Creep substructure formation in sodium chloride single crystals in the power law and exponential creep regimes
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Single crystals of sodium chloride were deformed in compression along the 001 orientation in the temperature range 373-1023 K. At low temperatures and high stresses, the creep rate decreased monotonically with increasing strain and no steady state was observed even after deformation to large values of strain. True steady state creep behavior was observed only at high temperatures and low stresses where the variation in the normalized creep rate with the normalized stress exhibited a power law relation with a stress exponent of about 5. However, exponential creep was observed when the normalized stress /G is greater than 3 10-4, where is the applied stress and G is the shear modulus. A microstructural evaluation of specimens crept in the power law and the exponential creep regions showed a gradual transition from large equiaxed primary subgrains at high temperatures and low stresses to a random array of dislocations and poorly formed subboundaries at low temperatures and high stresses. Secondary subboundaries and narrow-walled equiazed cells were observed within the primary subgrains above 873 K and for /G 10-4 which generally corresponded to steady state creep conditions. At higher values of normalized stress and lower temperatures, there was a decrease in the number of secondary subboundaries and a corresponding increase in the width of the cell boundaries. No steady state creep was observed under these conditions. The transition from power law to exponential creep was associated with increases in the dislocation density, the cell boundary width and the aspec ratio of the subgrains along the primary slip planes. The relation between dislocation substructure and creep behavior is also discussed. 1989.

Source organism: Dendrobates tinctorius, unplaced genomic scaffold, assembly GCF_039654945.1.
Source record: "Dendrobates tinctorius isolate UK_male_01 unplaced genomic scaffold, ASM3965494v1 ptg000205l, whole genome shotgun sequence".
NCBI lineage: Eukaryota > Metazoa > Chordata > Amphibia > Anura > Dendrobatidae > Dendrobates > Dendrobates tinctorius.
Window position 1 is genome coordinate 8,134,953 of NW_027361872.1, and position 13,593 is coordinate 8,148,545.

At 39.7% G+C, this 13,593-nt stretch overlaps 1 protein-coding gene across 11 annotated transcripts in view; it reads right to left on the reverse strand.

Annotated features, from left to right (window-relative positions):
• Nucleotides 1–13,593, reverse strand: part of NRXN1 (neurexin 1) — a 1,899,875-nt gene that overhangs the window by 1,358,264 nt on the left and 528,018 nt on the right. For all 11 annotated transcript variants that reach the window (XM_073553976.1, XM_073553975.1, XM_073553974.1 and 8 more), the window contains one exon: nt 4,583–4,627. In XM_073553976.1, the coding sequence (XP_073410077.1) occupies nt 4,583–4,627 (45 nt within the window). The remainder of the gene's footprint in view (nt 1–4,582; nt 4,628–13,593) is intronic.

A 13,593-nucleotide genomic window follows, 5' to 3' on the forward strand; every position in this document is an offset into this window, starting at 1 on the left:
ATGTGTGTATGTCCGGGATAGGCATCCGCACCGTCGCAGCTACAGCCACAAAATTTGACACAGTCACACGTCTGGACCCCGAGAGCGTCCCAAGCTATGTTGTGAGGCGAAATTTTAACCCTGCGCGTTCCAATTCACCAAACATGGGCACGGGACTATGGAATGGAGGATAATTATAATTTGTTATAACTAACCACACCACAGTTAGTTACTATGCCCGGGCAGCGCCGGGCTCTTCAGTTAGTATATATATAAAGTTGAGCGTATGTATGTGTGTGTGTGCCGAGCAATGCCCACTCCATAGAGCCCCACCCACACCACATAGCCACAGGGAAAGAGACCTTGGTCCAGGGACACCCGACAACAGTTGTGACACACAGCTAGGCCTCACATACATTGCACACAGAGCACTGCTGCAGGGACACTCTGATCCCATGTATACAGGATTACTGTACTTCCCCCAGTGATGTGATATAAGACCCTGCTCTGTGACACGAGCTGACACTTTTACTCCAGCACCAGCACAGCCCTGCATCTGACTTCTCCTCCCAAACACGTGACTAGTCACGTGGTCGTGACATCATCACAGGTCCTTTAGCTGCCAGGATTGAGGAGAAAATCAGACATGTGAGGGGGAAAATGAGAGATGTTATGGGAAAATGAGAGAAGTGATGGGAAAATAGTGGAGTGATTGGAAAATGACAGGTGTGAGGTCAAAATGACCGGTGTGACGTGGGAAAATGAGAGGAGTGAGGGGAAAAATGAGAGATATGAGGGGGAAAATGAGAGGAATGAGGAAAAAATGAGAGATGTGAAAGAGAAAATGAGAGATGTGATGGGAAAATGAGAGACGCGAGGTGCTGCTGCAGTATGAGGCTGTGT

Materials Science and Engineering A
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Raj, S. V., & Pharr, G. M.
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